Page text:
Saturday, June 24, 2023

The Perfect Find - on Netflix Starring Gabrielle Union and Keith Powers (plus My 2016 e-convo with Tia Williams)

With all the buzz surrounding the RomCom "The Perfect Find," which made its debut on June 23rd on Netflix, I thought this would be a good time to republish my 2016 e-interview with Tia Williams who wrote the book on which the movie is based.  It was so good, I read it twice.  Looking forward to watching the movie.  Here's a look at the official movie trailer:

Tia Williams "The Perfect Find"


First of all, congratulations on your latest novel, “The Perfect Find.”  It’s always nice when a new novel touches on a subject, or subjects, that transcend the “color line,” so to speak. That said, was there a particular incident in your own personal life that was the catalyst for the book?

Tia Williams:
Thanks! Yes, I wrote this book during a really difficult point in my life. I’d had everything I’d ever wanted – the magazine career, the book career, great home life, dream apartment– and then I lost everything. I got laid off, and very sick (for a very long time), and divorced. I was in a lot of pain and couldn’t really keep a full time job for a couple of years – so I shut the world out and invented Jenna Jones! She was sort of my alter ego, a character who was going through her own reinvention. Jenna’s a 40-year-old superstar fashion editor who gets fired by her magazine, dumped by her fiance, and loses all her money in one week! Writing Jenna’s story as she navigates a huge, scary career comeback in the new digital world, fights to get a hold of her life again, and deals with falling wildly in love with a totally unlikely soulmate – it was so cathartic. I lived vicariously through her. And she inspired me to chase my own comeback!
How hard was it for you to break into the world of beauty, as a woman of color, and what were some of the barriers and stereotypes you had to overcome?

Tia Williams:
I was definitely an anomaly when I was a beauty editor at magazines like Elle, Glamour, and Lucky. There weren’t a lot of us in the room, and certainly not in beauty. There were definitely some challenges! I had to know everything about white beauty, while educating everyone on black beauty. I was sometimes mistaken for a dresser when reporting backstage at fashion shows. And then there were the publicists you only communicated with on the phone (this was the 90s and Aughts!), and then when they met you in person and saw you were black, suddenly you’d start hearing the “homegirls” and “girlfriends.” But I never saw this as anything deeper as being the silliness that comes with the territory of being an “only.” The upside is that you’ve gotten in the room, so you have the opportunity to make change.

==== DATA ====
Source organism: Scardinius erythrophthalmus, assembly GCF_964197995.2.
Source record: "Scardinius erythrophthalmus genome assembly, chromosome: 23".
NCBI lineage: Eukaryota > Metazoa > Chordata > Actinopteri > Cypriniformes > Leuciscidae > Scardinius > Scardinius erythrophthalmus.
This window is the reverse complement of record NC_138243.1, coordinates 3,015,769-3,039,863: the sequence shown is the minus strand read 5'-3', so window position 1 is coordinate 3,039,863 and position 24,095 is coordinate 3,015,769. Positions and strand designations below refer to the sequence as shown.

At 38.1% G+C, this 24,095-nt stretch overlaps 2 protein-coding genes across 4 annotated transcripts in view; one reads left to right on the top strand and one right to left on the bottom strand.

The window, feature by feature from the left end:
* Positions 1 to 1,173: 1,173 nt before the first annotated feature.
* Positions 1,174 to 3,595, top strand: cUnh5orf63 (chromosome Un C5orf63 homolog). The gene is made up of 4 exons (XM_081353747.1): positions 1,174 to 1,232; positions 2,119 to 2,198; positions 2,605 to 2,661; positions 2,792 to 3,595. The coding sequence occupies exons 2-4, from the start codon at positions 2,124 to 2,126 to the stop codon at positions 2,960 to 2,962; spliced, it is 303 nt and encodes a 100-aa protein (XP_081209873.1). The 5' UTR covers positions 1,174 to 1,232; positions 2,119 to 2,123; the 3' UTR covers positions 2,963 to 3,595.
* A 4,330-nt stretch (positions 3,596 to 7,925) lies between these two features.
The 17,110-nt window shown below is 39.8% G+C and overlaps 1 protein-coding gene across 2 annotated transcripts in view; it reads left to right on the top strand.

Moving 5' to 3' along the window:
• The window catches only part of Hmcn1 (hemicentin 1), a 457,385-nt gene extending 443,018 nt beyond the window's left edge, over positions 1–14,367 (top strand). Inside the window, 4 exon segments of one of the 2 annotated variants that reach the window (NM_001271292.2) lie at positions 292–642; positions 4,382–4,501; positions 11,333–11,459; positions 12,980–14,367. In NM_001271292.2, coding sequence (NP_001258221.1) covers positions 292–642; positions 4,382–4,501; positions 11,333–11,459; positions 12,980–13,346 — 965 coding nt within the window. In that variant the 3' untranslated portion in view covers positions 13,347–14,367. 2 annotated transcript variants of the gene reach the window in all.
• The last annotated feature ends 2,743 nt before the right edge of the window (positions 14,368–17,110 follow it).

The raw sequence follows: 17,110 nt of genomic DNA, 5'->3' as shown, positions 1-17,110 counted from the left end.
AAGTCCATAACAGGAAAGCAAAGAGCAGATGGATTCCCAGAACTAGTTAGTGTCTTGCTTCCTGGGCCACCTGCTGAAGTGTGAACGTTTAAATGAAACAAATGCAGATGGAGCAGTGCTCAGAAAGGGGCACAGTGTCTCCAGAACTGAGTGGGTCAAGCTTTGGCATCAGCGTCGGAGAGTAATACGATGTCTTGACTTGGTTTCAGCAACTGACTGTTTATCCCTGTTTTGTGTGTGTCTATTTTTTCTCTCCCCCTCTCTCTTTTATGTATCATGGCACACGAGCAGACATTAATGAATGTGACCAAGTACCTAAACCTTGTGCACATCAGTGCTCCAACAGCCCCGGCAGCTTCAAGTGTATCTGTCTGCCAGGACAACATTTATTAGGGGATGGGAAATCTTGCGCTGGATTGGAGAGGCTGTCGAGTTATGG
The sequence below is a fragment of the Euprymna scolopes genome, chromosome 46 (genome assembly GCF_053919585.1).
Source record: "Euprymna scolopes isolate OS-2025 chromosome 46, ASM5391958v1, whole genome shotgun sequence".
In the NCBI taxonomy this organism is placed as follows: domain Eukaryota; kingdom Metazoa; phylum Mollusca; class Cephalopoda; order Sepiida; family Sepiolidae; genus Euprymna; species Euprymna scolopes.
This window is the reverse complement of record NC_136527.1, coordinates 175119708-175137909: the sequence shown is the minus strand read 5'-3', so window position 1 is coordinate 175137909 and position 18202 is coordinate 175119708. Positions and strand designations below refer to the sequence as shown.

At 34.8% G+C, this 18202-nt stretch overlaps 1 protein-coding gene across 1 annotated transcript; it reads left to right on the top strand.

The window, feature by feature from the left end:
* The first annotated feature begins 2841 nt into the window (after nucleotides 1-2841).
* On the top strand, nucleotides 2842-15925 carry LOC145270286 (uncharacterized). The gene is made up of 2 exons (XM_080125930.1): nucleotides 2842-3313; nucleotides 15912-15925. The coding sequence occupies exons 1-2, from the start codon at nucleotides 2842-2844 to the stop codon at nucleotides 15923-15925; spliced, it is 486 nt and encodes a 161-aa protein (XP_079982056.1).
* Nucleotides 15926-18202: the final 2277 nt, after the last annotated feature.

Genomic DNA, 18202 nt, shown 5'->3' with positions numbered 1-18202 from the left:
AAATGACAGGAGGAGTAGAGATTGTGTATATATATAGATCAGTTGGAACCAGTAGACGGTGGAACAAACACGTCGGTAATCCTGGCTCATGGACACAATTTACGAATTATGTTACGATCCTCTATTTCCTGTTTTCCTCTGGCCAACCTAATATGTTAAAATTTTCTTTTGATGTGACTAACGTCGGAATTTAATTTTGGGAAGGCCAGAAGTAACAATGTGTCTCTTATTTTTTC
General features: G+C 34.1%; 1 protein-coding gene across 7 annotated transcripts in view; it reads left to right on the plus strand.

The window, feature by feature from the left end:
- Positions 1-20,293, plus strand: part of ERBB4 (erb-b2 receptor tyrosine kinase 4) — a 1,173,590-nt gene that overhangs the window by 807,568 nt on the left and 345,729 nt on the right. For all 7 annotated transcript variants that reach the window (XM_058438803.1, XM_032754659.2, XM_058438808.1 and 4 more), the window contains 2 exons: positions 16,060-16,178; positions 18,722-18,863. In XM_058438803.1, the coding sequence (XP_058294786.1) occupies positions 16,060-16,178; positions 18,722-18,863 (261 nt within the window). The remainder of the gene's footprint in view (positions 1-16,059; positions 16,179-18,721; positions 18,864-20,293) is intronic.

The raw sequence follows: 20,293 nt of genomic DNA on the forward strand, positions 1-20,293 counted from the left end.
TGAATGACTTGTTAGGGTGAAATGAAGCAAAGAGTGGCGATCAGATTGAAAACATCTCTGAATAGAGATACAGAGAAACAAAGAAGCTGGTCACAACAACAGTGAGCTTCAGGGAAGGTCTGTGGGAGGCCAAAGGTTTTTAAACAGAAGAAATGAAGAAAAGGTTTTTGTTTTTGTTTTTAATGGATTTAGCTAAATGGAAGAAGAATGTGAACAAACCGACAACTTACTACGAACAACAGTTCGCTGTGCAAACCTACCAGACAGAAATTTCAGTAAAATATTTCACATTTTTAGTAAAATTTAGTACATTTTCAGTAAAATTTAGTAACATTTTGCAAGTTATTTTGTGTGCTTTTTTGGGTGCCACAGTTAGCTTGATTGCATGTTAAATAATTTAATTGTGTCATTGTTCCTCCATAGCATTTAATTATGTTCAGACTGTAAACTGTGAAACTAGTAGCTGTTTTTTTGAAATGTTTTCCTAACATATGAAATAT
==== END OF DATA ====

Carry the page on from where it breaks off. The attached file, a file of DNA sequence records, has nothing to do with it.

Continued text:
I grew up on Seventeen, Glamour and Essence as my “go-to” magazines for beauty and style advice.  And I’m talking paper.  I still subscribe to both print and digital editions of magazines and newspapers.  How has the digital age changed the fashion and beauty industry for the better and for perhaps, the worst? How has social media played into the job market for print journalists?

Tia Williams:
It’s changed everything. I grew up in the print magazine industry, and now digital rules. It’s a learning curve, definitely, when all you know is print. When I went from being a beauty editor at magazines to, I had no idea what I was doing. What was a “clicky” headline? “SEO”-friendly key words? I was lost. And so is Jenna! After twenty years in print, she’s so in over her head at her new job, at a street style online zine. Everyone’s 23, and social media savvy, and she doesn’t even have Facebook. She thinks gifs cause strokes. She’s a rookie at 40, which is where a lot of my magazine editor friends have found themselves, with the industry changing so much.
They say “40 is the new 30.”  Are “they” telling the truth?  And do you think that the older woman/young man relationship is still scrutinized more heavily than vice-versa?

Tia Williams:
40 is the new 27, girl. But only in terms of energy and spirit (and, in my case, musical taste – because all I listen to is Drake, Kendrick, J. Cole, and whatever, that Bieber album is fire). The value of being 40 is having the wisdom you didn’t have at 28. And yes, older women with younger men is always scrutinized more heavily. Which is a huge theme in The Perfect Find! Jenna falls into this wildly passionate, soulmate thing with Eric, who is almost half her age. Everyone is scandalized – and it’s because we live in a patriarchal society! Men are supposed to be the alphas, the ones in charge, the teachers, the leaders. So, it makes sense when older men are with younger women. When women are the older ones, it usually looks like a predatory thing, or sexual desperation. Which is ridiculous. Love is love. By the way, younger men absolutely adore older women. It’s kind of nice to be worshipped, now and then